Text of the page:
Jail for carrying spray-can
TEENAGERS could be jailed for up to six months for simply carrying a spray-can under tough new anti-graffiti laws coming into force earlier this week.
And anyone caught in the act of defacing property with graffiti faces the prospect of one year in jail.
The new laws are part of the NSW Government’s hard-line approach to graffiti vandalism announced last month.
State Attorney General John Hatzistergos said juveniles caught carrying a spray-can in a public place would now have to prove they were using it for ‘school, work or legal art, or face the six month sentence or a $1100 fine’.
The Byron Youth Service’s Deborah Pearce, who has been involved in many legal graffiti projects for local youth, described the laws as draconian and questioned the government’s hard-line approach.
Ms Pearce suggested it was far more effective to educate kids about the negative effects of illegal tagging and to provide the space for aerosol artists to practice.
“It is absolutely ludicrous to send kids to jail for graffiti, especially young boys,” she said.
“There’s got to be a better way. Many ‘graffitists’ are legitimate artists who feel marginalised and persecuted.
“We all know what can happen to young people in jail. They can be seriously damaged for life. They don’t get a separate wing for graffiti offenders, they’re put in with rapists and murderers and drug dealers.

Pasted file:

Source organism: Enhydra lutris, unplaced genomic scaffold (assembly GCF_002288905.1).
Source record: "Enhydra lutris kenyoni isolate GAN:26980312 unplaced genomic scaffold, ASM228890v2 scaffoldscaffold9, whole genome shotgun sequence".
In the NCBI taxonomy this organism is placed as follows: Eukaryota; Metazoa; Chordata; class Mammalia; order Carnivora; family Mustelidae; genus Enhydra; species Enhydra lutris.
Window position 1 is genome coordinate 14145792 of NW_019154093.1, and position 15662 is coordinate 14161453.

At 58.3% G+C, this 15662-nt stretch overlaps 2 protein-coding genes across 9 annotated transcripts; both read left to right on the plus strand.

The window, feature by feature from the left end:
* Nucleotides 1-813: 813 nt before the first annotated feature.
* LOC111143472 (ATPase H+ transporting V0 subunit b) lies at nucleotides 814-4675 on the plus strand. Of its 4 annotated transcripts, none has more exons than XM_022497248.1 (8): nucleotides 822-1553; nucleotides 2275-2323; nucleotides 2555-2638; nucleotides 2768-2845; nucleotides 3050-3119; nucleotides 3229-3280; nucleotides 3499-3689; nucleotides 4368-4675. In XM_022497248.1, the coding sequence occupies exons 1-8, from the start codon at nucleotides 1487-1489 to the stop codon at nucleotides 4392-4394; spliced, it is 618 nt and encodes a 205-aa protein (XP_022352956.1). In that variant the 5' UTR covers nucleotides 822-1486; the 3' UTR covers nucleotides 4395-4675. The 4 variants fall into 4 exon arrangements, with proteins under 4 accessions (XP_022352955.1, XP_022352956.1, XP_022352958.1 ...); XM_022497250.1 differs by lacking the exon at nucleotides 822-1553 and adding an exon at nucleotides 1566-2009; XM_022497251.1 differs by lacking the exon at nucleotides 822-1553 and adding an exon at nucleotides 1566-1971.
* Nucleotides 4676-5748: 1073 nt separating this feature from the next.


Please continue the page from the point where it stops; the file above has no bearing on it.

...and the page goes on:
“Is this how we really want to deal with it? Are we trying to create criminals? Some of the most renowned and respected aerosol artists in the country are struggling with legal issues.”
Over the years Ms Pearce has organised public aerosol art projects at Mullumbimby Skate Park, Mullumbimby High School and the building site behind the Great Northern Hotel
“Our programs are designed to spread the message that tagging is unacceptable and self-defeating,” she said. “I tell them if they tagged my house or letterbox I’d be upset.
“What we’ve found is if you give them the space and opportunity to practice their art they don’t go out tagging.”
Lismore City Council, which spends $18,200 per annum removing graffiti from council property, welcomed the new laws. Richmond Valley Council was also happy with the legislation estimating its graffiti removal expenditure was costing it between $4000 and $6000 a year while Ballina Shire Council said it was mostly a small issue. Byron Shire Council did not return The Northern Star’s phone calls.
The Byron Youth Service is currently coordinating an aerosol art program beautifying pad-mounted sub-stations around the region in conjunction with Byron United and Country Energy.
Country Energy’s community relations manager Mike Hely described the program as a great success and a win-win situation for artists and the community.
“The boxes used to be an eyesore so we got together with Byron Youth Service, the chamber of commerce and put up some dollars to employ the artists,” he said.
“It is actually saving us money as no one is re-tagging them.”
The artists involved declined to be interviewed or photographed for this story for fear of been labelled as graffiti vandals.